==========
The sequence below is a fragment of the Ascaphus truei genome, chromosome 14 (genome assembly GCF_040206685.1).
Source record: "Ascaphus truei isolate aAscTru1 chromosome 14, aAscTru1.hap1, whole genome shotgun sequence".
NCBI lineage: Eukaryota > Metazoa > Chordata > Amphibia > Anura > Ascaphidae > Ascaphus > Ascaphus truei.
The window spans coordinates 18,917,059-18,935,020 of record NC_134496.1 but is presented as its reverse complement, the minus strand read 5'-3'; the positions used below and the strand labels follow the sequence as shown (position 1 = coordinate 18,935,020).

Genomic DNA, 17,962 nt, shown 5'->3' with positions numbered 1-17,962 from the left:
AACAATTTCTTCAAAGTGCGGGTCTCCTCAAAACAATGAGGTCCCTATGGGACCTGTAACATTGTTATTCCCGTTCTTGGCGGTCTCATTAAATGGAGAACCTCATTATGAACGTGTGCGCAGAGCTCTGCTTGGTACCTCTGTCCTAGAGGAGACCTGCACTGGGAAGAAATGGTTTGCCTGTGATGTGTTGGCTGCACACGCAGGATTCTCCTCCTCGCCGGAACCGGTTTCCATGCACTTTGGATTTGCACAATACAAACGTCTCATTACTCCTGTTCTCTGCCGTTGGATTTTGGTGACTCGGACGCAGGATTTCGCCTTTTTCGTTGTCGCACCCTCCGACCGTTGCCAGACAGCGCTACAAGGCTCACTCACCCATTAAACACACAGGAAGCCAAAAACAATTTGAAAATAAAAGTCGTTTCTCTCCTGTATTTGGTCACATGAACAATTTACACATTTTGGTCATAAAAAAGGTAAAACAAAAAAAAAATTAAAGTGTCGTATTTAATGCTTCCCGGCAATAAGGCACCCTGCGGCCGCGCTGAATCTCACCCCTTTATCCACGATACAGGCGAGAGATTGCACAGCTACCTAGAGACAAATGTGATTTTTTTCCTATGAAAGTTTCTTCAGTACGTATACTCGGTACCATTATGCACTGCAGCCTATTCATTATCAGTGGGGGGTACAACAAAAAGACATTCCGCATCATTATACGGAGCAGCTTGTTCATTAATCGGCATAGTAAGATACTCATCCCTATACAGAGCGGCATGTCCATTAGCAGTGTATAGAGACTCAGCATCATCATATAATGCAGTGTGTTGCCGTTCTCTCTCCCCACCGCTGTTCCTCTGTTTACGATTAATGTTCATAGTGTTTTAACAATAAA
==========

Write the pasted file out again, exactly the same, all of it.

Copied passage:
The sequence below is a fragment of the Ascaphus truei genome, chromosome 14 (genome assembly GCF_040206685.1).
Source record: "Ascaphus truei isolate aAscTru1 chromosome 14, aAscTru1.hap1, whole genome shotgun sequence".
NCBI lineage: Eukaryota > Metazoa > Chordata > Amphibia > Anura > Ascaphidae > Ascaphus > Ascaphus truei.
The window spans coordinates 18,917,059-18,935,020 of record NC_134496.1 but is presented as its reverse complement, the minus strand read 5'-3'; the positions used below and the strand labels follow the sequence as shown (position 1 = coordinate 18,935,020).

Genomic DNA, 17,962 nt, shown 5'->3' with positions numbered 1-17,962 from the left:
AACAATTTCTTCAAAGTGCGGGTCTCCTCAAAACAATGAGGTCCCTATGGGACCTGTAACATTGTTATTCCCGTTCTTGGCGGTCTCATTAAATGGAGAACCTCATTATGAACGTGTGCGCAGAGCTCTGCTTGGTACCTCTGTCCTAGAGGAGACCTGCACTGGGAAGAAATGGTTTGCCTGTGATGTGTTGGCTGCACACGCAGGATTCTCCTCCTCGCCGGAACCGGTTTCCATGCACTTTGGATTTGCACAATACAAACGTCTCATTACTCCTGTTCTCTGCCGTTGGATTTTGGTGACTCGGACGCAGGATTTCGCCTTTTTCGTTGTCGCACCCTCCGACCGTTGCCAGACAGCGCTACAAGGCTCACTCACCCATTAAACACACAGGAAGCCAAAAACAATTTGAAAATAAAAGTCGTTTCTCTCCTGTATTTGGTCACATGAACAATTTACACATTTTGGTCATAAAAAAGGTAAAACAAAAAAAAAATTAAAGTGTCGTATTTAATGCTTCCCGGCAATAAGGCACCCTGCGGCCGCGCTGAATCTCACCCCTTTATCCACGATACAGGCGAGAGATTGCACAGCTACCTAGAGACAAATGTGATTTTTTTCCTATGAAAGTTTCTTCAGTACGTATACTCGGTACCATTATGCACTGCAGCCTATTCATTATCAGTGGGGGGTACAACAAAAAGACATTCCGCATCATTATACGGAGCAGCTTGTTCATTAATCGGCATAGTAAGATACTCATCCCTATACAGAGCGGCATGTCCATTAGCAGTGTATAGAGACTCAGCATCATCATATAATGCAGTGTGTTGCCGTTCTCTCTCCCCACCGCTGTTCCTCTGTTTACGATTAATGTTCATAGTGTTTTAACAATAAA